Sunday, September 4, 2011

Kiss My Big Black Ass: Jerry Leiber’s Life in Spades

Atlantic Records co-founder Jerry Wexler and songwriter Jerry Leiber both related this anecdote:

Leiber never went out to see live music—not even his own groups like the Coasters, Drifters or Elvis. But in June 1971, Wexler coaxed him to attend closing night of the Fillmore East. The moment The Allman Brothers, an Atlantic/Capricorn group, broke big. Leiber was claustrophobic and couldn’t stand crowds. Furthermore, he told Wexler, “These guys are your band, they’re bad-ass musicians—but I don’t know who they are, and I don’t give a fiddler’s fuck about them or the Fillmore.”

Wex said, “There are people around the world who idolize you. You don’t go out to music, you don’t fuckin’ know. I told Duane Allman I’d bring you up to the dressing room and he said, ‘You’re full of shit. Jerry Leiber’s been dead for years.’ I want to prove that my word’s good.”

So they go to the Fillmore, where flowers are arranged on reserved seats for the two Jerrys.

“I sat in the audience,” said Leiber, “and it started to fucking rain on the inside of the theater. I panicked and told Wex to get me the fuck out of here, but it was too crowded to leave. He said somebody set off the sprinkler system but there’s no fire. I said I don’t give a fuck, get me out of this goddamn auditorium. We went to the exit which was barred shut, bolted from the outside because kids were trying to break in.”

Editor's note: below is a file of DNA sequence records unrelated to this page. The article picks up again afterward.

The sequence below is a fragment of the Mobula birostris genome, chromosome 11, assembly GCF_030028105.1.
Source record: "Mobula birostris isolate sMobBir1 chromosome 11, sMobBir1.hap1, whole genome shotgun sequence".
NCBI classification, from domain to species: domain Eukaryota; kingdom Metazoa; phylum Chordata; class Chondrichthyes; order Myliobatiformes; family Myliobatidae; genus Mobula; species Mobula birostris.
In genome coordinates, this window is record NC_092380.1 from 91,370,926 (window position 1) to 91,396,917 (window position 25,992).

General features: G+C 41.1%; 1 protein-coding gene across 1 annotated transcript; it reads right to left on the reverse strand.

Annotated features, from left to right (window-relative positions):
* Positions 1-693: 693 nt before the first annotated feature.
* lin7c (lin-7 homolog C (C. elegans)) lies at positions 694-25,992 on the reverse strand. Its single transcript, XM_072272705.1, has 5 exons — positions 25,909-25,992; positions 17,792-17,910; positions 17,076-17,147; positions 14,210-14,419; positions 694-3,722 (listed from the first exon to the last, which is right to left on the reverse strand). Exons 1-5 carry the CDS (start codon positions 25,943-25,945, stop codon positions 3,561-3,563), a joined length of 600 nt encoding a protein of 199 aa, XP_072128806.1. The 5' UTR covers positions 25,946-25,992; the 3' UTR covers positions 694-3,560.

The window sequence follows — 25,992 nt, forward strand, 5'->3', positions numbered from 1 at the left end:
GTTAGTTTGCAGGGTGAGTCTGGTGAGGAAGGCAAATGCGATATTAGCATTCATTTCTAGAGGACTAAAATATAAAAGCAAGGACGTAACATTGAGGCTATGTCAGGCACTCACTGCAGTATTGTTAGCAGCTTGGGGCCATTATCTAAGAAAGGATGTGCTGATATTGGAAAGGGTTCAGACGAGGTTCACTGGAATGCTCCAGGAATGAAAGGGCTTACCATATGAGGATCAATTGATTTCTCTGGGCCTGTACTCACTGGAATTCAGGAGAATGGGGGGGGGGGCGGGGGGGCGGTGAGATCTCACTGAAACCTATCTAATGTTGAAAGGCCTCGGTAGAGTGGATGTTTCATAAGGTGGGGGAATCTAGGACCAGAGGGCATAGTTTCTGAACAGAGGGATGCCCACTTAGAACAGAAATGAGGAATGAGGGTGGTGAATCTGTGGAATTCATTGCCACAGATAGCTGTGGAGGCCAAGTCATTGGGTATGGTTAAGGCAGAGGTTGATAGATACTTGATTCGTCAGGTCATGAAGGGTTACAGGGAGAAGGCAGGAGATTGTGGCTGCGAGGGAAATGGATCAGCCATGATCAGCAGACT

Wex turns to Leiber, who’s soaked, and says, “Hey, man, do this for me. Just this once. Come visit Duane.”

“I’m about to have a heart attack,” remembered Leiber, “there could be a fire, the doors are barred. And he’s worried what Duane Allman thinks, to show I’m alive to impress him. Wexler collects people like big-game hunters collect heads.”

So Wexler maneuvers them into the dressing room. Duane Allman is shirtless, pale and skinny, whacked out of his skull while stringing his Les Paul. (He would be killed in a motorcycle wreck a few months after this night.)

Wexler says, “Duane, didn’t I promise you? Well, here he is. Jerry Leiber.”

Allman stares up hazily at this wet, anxiety-ridden figure.

“You’re fulla shit. Jerry Leiber’s been dead for four years.”

“I’m not kidding you, this is the man,” says Wexler. “Tell him who you are, Jer.”

“I wanted to say I’m Max Schmeling, leave, and destroy the moment for Wexler forever,” Leiber remembered. “I could see it meant so much to Wex, so I complied. ‘He’s telling the truth. I’m Jerry Leiber and I didn’t die four years ago.’ But whatever I said was gonna be pointless.”